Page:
Hurricane Earl’s track on Wednesday takes it east of the Bahamas before it begins barreling northwestward along the U.S. East Coast. Reports from Eleuthera in the Bahamas Out Islands indicate blustery winds, overcast skies and high surf.
Meanwhile, islands already visited by Earl are in cleanup mode. The Caribbean Catastrophe Risk Insurance Facility will make a $4 million payout to the government of Anguilla for damage earlier this week from the storm.
The airport there remains closed. Earl blew the roofs off buildings and downed many power lines. Severe beach erosion and flooding also have impacted the island, according to the CCRIF.
Antigua and Barbuda and St. Kitts and Nevis, also covered by CCRIF policies, were less affected.
More cruise ships are altering their courses today.
Royal Caribbean’s Monarch of the Seas could not call at CoCo Bay in the Bahamas on Tuesday but instead sailed directly to Nassau where it remains until midnight tonight.
Norwegian Cruise Line’s Norwegian Jewel skipped a call at the line’s Great Stirrup Cay in the Bahamas on Tuesday and docked early in Nassau, where it may depart today.
Royal Caribbean’s Majesty of the Seas extended its port call in Key West, Fla. until this morning. It will spend the rest of the day at sea before calling on Nassau on Thursday.
The Carnival Victory replaced Tuesday’s call in Dominica with a stop in St. Lucia. The ship will visit Dominica on Thursday, having already canceled a port call planned for St. Maarten later in the week.
The Carnival Pride, which left Baltimore last Sunday, is skipping a call in Grand Turk today and visiting Port Canaveral, Fla., instead.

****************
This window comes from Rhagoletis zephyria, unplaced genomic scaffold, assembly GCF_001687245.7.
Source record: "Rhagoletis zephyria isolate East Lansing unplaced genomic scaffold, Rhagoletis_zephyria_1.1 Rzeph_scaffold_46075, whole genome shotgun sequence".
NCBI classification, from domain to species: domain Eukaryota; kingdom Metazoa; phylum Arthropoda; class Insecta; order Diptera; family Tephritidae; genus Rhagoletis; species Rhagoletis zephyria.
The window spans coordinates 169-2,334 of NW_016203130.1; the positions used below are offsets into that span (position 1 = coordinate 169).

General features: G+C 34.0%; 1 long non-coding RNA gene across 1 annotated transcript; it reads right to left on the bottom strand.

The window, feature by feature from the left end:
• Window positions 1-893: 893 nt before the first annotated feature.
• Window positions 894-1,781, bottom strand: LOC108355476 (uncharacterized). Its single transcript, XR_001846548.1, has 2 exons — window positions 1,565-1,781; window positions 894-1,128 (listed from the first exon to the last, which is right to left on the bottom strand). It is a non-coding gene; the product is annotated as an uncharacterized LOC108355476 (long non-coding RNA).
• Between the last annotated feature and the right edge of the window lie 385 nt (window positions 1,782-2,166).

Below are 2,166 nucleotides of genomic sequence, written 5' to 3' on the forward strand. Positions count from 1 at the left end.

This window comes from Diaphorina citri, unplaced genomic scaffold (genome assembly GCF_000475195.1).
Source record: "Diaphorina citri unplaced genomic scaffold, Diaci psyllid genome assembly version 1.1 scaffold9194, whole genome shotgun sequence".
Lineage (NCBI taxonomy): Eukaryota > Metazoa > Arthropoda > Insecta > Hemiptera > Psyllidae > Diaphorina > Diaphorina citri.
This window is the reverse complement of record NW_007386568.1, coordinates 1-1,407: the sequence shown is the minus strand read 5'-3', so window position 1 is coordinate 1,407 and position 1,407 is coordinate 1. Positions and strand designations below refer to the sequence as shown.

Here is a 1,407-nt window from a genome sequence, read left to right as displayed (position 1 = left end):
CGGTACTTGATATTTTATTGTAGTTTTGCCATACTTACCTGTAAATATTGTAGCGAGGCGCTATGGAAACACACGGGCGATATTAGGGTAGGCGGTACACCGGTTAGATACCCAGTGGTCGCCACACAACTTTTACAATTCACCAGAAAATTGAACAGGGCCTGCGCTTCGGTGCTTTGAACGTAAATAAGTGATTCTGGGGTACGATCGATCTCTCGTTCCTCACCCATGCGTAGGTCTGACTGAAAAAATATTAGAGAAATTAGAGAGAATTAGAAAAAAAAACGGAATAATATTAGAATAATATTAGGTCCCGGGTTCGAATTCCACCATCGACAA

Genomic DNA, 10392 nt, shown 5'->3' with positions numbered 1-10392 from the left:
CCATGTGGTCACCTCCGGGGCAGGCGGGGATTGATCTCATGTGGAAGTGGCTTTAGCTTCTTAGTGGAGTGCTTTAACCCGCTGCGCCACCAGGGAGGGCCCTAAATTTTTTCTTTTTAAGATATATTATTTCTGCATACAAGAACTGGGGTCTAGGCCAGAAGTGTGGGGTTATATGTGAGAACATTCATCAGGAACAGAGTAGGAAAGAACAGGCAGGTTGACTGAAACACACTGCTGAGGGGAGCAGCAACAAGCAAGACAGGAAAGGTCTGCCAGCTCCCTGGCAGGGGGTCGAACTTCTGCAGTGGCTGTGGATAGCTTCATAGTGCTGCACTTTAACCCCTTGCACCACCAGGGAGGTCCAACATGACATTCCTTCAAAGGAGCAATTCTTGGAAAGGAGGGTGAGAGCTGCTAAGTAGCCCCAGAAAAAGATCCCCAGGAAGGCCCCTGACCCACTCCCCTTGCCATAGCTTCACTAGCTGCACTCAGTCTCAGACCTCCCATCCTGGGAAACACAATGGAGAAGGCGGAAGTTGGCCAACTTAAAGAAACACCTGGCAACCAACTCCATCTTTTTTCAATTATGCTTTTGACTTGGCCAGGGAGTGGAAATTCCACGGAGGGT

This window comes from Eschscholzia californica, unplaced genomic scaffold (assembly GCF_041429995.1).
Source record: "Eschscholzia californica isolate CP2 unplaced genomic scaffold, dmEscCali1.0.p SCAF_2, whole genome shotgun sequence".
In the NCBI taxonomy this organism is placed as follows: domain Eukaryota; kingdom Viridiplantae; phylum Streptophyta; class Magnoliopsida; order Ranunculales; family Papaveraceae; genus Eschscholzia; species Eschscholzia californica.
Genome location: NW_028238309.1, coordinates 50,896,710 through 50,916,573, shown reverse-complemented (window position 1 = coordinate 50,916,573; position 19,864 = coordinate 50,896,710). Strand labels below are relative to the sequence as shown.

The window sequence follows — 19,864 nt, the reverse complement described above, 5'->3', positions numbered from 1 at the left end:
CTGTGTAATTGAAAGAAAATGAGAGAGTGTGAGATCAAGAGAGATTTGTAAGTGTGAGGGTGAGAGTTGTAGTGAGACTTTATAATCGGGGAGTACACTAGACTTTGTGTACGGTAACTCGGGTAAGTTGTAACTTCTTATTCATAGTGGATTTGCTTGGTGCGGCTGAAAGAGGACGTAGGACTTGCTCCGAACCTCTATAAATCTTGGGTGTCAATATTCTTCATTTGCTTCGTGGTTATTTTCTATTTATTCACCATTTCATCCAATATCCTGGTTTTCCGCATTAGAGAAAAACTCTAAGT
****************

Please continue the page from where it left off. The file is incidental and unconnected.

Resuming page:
Itinerary changes this week have affected the vacation plans of more than 30,000 cruise passengers, according to CruiseCritic.
St. Maarten reported no extensive damages or loss of life following Earl’s visit on Monday. Princess Juliana Airport has no damage and expects to reopen shortly, according to the St. Maarten Tourist Bureau.
Crews are working to restore overhead power lines and remove debris from the boardwalk area in Philipsburg. The port area remains closed until all assessments are completed.
Hotels are intact with no major damage other than minor water problems, according to the tourist bureau.
Airports and seaports have reopened in St. Croix and St. Thomas in the U.S. Virgin Islands, telephone service has been restored to most areas and cell service also is available, according to the Department of Tourism.
“There are no reports of structural damage and no loss of life or injury. Our assessment of hotels so far indicates no major damage, and hoteliers are in the process of removing debris,” said Beverly Nicholson-Doty, commissioner of tourism.
All roads have been cleared on St. Croix, and all roads on St. John and St. Thomas are passable. Power has been restored to several areas, as well.
St. Kitts sustained only minimal damage from Earl. Minister of Tourism Ricky Skerritt said that the airport and the Port Zante cruise pier reopened on Tuesday, all power has been restored and the beaches are in good condition.
“There has been no significant damage to hotels and all are open for business. One of our leading restaurants, Marshall’s, had wind and water damage and is temporarily closed for repairs. The owner is taking this opportunity to make significant improvements to the venue for the winter season,” Skerritt said.
In Puerto Rico, nearly 187,000 people were without power and another 60,000 without water on Tuesday, according to Gov. Luis Fortuno. More than a dozen roads along the north coast remained closed as crews removed trees and downed power lines.
The airport in San Juan is open and reporting no major delays.
Tropical Storm Fiona, meanwhile, gained a little strength as it headed toward the northern Leeward Islands late Tuesday with maximum sustained winds of 45 mph.
Warnings and watches were posted for St. Martin, St. Barts, Antigua, Barbuda, Montserrat, St. Kitts, Nevis, Anguilla, St. Maarten, Saba and Statia.
Forecasters said Fiona could dump between one and three inches of rain on the islands, with up to five inches possible in some areas.